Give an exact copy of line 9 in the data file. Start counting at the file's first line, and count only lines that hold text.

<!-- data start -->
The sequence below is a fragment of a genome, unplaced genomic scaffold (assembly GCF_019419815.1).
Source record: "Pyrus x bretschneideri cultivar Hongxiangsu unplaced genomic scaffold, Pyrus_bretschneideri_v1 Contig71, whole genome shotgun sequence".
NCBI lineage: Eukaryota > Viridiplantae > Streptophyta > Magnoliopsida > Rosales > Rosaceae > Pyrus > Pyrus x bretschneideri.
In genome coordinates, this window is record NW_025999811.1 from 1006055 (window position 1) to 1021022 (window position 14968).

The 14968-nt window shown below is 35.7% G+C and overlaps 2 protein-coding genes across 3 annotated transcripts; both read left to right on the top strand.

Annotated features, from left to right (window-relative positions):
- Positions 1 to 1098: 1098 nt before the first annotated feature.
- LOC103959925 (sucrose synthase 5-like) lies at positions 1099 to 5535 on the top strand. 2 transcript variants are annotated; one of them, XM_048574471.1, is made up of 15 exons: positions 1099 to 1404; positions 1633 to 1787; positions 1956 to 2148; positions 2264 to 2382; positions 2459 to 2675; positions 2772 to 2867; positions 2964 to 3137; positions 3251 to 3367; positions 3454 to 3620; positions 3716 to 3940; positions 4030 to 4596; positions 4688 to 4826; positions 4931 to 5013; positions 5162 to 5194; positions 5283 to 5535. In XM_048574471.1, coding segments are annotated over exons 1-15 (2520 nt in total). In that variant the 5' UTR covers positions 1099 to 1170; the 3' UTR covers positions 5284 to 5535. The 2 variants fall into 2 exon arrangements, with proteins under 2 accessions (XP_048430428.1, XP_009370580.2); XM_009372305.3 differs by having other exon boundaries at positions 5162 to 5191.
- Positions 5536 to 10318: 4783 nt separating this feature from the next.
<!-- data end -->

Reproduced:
- Positions 5536 to 10318: 4783 nt separating this feature from the next.